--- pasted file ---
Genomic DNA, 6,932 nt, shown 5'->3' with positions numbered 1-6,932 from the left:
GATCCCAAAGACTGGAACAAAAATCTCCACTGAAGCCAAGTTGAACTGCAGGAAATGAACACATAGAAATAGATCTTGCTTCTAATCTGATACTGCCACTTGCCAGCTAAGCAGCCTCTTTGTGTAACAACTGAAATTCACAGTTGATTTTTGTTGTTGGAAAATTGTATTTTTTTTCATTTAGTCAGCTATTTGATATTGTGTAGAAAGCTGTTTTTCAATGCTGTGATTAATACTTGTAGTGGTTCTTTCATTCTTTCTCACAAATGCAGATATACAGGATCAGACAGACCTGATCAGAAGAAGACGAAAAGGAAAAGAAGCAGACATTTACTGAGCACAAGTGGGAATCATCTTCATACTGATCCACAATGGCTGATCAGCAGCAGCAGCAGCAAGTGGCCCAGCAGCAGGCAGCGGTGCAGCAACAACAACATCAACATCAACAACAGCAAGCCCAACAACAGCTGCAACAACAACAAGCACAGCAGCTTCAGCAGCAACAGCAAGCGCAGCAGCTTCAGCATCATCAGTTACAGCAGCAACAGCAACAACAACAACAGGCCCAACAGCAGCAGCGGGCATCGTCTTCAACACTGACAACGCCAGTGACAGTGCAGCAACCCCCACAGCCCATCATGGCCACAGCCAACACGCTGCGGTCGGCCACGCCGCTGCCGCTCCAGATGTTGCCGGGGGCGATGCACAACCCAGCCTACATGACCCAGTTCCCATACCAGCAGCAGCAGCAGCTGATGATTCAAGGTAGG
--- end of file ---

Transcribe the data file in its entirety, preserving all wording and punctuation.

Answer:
Genomic DNA, 6,932 nt, shown 5'->3' with positions numbered 1-6,932 from the left:
GATCCCAAAGACTGGAACAAAAATCTCCACTGAAGCCAAGTTGAACTGCAGGAAATGAACACATAGAAATAGATCTTGCTTCTAATCTGATACTGCCACTTGCCAGCTAAGCAGCCTCTTTGTGTAACAACTGAAATTCACAGTTGATTTTTGTTGTTGGAAAATTGTATTTTTTTTCATTTAGTCAGCTATTTGATATTGTGTAGAAAGCTGTTTTTCAATGCTGTGATTAATACTTGTAGTGGTTCTTTCATTCTTTCTCACAAATGCAGATATACAGGATCAGACAGACCTGATCAGAAGAAGACGAAAAGGAAAAGAAGCAGACATTTACTGAGCACAAGTGGGAATCATCTTCATACTGATCCACAATGGCTGATCAGCAGCAGCAGCAGCAAGTGGCCCAGCAGCAGGCAGCGGTGCAGCAACAACAACATCAACATCAACAACAGCAAGCCCAACAACAGCTGCAACAACAACAAGCACAGCAGCTTCAGCAGCAACAGCAAGCGCAGCAGCTTCAGCATCATCAGTTACAGCAGCAACAGCAACAACAACAACAGGCCCAACAGCAGCAGCGGGCATCGTCTTCAACACTGACAACGCCAGTGACAGTGCAGCAACCCCCACAGCCCATCATGGCCACAGCCAACACGCTGCGGTCGGCCACGCCGCTGCCGCTCCAGATGTTGCCGGGGGCGATGCACAACCCAGCCTACATGACCCAGTTCCCATACCAGCAGCAGCAGCAGCTGATGATTCAAGGTAGG